Targets: 16 HRs, 58 RBI, 59 runs and .284 batting.
Skinny: Chapman (90 Ks in 63.1 innings, 12.8 K/9 ratio in 2010-11) might have been the easy choice if the Reds needed an emergency closer last season. But with the club committed to converting Chapman into a starting pitcher, going back to the bullpen may not seem like the most palatable option.
Despite an unlimited closer's ceiling and a fastball that routinely tops 100 mph, Chapman can be had at Rounds 24-25 in 12-team drafts.
Skinny: By all accounts, Nicasio is recovering well from last year's C1 vertebrae neck fracture, the result of a scary line drive in live action.
In Cactus play, Nicasio leads the club with a 15-2 K-BB ratio and boasts a solid 3.06 ERA. If physically and mentally healthy, Nicasio has the potential to be Colorado's No. 2 starter by season's end. A great Round 25 value.
Skinny: Cozart's brief audition with the parent club last year (.324 batting) was impressive, of course. But Cozart earned this ranking based on three other factors:
1. The scarcity of the shortstop position.
2. His 17-HR, 30-steal, 91-run campaign with Triple-A Louisville in 2010.
3. His torrid spring, which includes team highs in hits, doubles, triples, batting average (.452) and OPS (1.192).
This kid can be a legit four-category factor in the majors.
Skinny: A productive spring (three HRs, eight RBI, 10 runs) and clear shot at succeeding Prince Fielder at first base safely puts Gamel in this countdown.
In fact, this ranking may look conservatively foolish by mid-May, as Gamel has 25-homer, .285-batting potential in his first full MLB season.
Skinny: The Phillies' 2012 version of the Big Four may be better than last year's, thanks to the development of Worley (11 wins, 3.01 ERA, 1.23 WHIP, 119-46 K-BB ratio in 2011).
In the real world, Worley's a rock-solid No. 4 starter; in fantasyland, he's ideal at the No. 5 spot (Rounds 19-20). The only drawback: Worley won't dazzle owners with strikeouts.
Skinny: This lofty ranking is contingent upon Holland winning the closer role from Jonathan Broxton in the wake of Joakim Soria's season-ending elbow injury. But let's be honest: If the Holland-Broxton conflict is based on numbers alone, we'll side with the younger Holland.
His 2011 numbers: five wins, 1.80 ERA, 74 Ks in 60 innings, 0.93 WHIP.
His 2012 Cactus League numbers: 12-1 K-BB ratio, 3.38 ERA, 0.75 WHIP, three saves.
Skinny: The Rockies' potential ace could be a real find in wins, ERA and strikeouts, but the K-BB ratio is simply too high to warrant top-40 consideration among starting pitchers.
At a Round 17-18 price, though, fantasy owners are encouraged to gamble on Chacin's age-24 campaign.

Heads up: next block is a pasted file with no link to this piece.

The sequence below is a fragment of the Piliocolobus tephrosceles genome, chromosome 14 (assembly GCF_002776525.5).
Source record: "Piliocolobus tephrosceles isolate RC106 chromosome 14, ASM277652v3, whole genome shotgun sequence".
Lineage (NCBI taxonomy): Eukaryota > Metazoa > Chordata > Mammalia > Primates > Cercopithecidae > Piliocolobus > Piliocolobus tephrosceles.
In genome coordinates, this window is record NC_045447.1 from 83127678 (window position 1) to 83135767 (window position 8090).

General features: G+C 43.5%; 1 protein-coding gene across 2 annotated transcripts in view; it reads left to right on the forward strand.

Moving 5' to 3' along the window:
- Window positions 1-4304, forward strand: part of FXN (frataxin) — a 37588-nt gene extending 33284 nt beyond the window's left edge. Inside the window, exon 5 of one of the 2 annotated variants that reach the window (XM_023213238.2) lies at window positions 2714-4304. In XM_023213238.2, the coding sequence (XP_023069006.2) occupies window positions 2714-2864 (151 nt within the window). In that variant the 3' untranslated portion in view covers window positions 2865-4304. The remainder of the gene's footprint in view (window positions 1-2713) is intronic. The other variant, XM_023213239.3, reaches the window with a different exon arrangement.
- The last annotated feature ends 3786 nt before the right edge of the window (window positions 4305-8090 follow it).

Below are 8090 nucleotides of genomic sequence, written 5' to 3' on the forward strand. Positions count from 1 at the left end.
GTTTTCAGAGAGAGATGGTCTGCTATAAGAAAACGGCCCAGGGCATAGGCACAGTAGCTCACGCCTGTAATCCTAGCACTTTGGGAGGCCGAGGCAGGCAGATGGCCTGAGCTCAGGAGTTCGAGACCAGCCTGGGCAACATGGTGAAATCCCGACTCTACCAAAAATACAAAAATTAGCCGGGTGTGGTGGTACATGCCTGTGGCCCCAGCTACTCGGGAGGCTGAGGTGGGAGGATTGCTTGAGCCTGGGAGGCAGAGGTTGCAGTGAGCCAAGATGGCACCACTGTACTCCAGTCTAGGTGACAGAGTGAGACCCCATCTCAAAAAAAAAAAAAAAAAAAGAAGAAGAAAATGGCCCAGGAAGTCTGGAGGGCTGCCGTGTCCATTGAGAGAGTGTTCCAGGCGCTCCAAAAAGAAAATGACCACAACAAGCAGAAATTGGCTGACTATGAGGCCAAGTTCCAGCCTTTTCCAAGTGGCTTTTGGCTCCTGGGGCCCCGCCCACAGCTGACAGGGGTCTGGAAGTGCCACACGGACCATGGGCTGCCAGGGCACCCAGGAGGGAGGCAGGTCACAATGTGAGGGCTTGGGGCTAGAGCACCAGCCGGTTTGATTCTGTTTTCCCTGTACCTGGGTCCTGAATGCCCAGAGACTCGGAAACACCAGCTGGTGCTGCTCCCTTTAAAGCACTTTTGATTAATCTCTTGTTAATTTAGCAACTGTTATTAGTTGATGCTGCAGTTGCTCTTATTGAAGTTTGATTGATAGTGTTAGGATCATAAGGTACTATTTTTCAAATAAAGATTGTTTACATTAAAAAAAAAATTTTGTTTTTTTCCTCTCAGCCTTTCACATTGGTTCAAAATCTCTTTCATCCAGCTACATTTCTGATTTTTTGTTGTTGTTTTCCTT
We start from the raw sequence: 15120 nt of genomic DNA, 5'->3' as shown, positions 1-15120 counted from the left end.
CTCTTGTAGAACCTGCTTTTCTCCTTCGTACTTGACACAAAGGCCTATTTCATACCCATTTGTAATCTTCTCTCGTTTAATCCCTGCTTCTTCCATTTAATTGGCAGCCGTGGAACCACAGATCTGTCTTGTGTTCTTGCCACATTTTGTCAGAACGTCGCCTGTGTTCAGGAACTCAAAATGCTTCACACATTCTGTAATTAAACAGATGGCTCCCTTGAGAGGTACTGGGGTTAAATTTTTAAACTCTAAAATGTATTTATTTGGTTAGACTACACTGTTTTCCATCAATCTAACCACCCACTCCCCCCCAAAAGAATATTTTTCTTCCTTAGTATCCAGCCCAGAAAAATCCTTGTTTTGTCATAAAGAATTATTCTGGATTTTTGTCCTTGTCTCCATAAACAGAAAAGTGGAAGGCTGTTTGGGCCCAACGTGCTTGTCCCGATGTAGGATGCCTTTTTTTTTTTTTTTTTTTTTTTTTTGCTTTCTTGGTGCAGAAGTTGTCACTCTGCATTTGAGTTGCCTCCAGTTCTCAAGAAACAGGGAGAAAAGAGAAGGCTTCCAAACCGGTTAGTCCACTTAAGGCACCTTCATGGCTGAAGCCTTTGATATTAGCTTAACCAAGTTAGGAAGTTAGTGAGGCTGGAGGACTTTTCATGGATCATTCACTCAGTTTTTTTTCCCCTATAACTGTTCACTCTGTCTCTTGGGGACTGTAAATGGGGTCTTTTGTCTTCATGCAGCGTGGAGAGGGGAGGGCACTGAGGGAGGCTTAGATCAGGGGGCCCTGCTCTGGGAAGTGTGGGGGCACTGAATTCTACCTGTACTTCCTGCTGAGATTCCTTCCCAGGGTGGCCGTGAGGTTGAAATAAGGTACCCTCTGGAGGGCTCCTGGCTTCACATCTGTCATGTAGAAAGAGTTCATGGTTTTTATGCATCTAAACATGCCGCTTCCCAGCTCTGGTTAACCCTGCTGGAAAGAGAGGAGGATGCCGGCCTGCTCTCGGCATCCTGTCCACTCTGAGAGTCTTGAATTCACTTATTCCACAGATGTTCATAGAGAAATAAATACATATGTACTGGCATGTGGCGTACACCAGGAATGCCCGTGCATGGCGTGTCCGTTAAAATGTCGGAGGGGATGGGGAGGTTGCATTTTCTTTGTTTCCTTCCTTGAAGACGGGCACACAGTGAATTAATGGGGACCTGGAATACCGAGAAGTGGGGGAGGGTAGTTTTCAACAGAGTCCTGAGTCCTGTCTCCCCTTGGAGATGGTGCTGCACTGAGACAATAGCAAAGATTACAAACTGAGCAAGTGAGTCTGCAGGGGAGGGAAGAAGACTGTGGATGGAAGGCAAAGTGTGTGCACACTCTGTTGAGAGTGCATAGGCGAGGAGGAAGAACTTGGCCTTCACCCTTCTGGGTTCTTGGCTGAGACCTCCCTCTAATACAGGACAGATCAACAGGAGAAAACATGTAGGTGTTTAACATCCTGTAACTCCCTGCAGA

Skinny: Fantasy owners likely won't hesitate to take a Round 20 flier on one of the most touted hitting prospects of the last 30 years. With a little seasoning, Harper has the tools to be a rock star in all five categories.
The question is, will Harper permanently punch his major league ticket around June 1?
Skinny: Strange, but true: Fantasy owners can acquire Minor and his lifetime 382-114 K-BB ratio somewhere between Rounds 22 and 24. Those are the curious perks of Minor not having an untouchable spot in the Atlanta rotation just yet.
Of course, that situation could change any day, any hour...so drafters must act quickly.
Skinny: There's a reason why the Mariners took the Texas Rangers' offer in the Cliff Lee trade of 2010, nixing the Yankees' proposal. Smoak is a potential four-category factor but likely needs time to develop his power and plate discipline.
In Cactus action, Smoak has excellent marks in batting (.393) and OPS (.986).
Skinny: Possessing five-tool potential has only taken Rasmus so far in three major league seasons (53 HRs, .322 OBP). But 2012 could, and should, be a breakthrough campaign for the 25-year-old center fielder, playing his first full season with Toronto. Fingers crossed that Rasmus can avoid the extreme highs and lows of the past.
Targets: 22 HRs, 70 RBI, 84 runs, nine steals, .274 average.
Skinny: You won't find a more established pitching asset in Round 17. Masterson is the potential ace of a rotation that boasts veterans Ubaldo Jimenez, Derek Lowe, Josh Tomlin and the enigmatic Kevin Slowey.
Targets: 12 wins, 172 Ks, 3.68 ERA, 1.29 WHIP.
Skinny: Time will tell if Motte (2.92 ERA, 187-60 K-BB ratio in four MLB seasons) evolves into the Cardinals' long-term closer and a fantasy force in saves.
But right now, he has the full confidence of new manager Mike Matheny, which justifies this ranking. Motte is a Round 16-17 pick and likely the 18th closer off the draft board.
Skinny: Since athletes are not robots, it's impossible to project how Ramos will respond to a harrowing offseason that had nothing to do with baseball.
In 30 spring at-bats, the 24-year-old backstop has just three RBI and six hits, with zero runs. But when healthy and focused, he remains a threat for 25-27 homers.
Skinny: Altuve (27 HRs/138 RBI in his last two pro seasons) packs quite a punch for a 5'7", 170-pound second baseman, and the power angle isn't even the soon-to-be 22-year-old's greatest fantasy strength.
Can Altuve rack up 30-35 steals in Year 2 of his development? Can he flirt with 50 runs, 50 steals and a .285 batting average? If so, you won't find a better value in Rounds 22-23.